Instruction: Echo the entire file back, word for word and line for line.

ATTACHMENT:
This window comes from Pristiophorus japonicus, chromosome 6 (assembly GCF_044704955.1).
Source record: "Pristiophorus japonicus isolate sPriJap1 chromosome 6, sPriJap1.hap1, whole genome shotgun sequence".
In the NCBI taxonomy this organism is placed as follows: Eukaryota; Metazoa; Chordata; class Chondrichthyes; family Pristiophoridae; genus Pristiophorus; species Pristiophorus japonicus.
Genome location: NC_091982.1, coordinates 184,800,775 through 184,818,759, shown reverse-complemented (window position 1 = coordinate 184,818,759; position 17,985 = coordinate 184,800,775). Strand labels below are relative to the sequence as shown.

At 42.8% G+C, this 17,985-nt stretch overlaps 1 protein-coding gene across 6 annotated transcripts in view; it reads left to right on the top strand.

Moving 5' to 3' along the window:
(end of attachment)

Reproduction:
This window comes from Pristiophorus japonicus, chromosome 6 (assembly GCF_044704955.1).
Source record: "Pristiophorus japonicus isolate sPriJap1 chromosome 6, sPriJap1.hap1, whole genome shotgun sequence".
In the NCBI taxonomy this organism is placed as follows: Eukaryota; Metazoa; Chordata; class Chondrichthyes; family Pristiophoridae; genus Pristiophorus; species Pristiophorus japonicus.
Genome location: NC_091982.1, coordinates 184,800,775 through 184,818,759, shown reverse-complemented (window position 1 = coordinate 184,818,759; position 17,985 = coordinate 184,800,775). Strand labels below are relative to the sequence as shown.

At 42.8% G+C, this 17,985-nt stretch overlaps 1 protein-coding gene across 6 annotated transcripts in view; it reads left to right on the top strand.

Moving 5' to 3' along the window: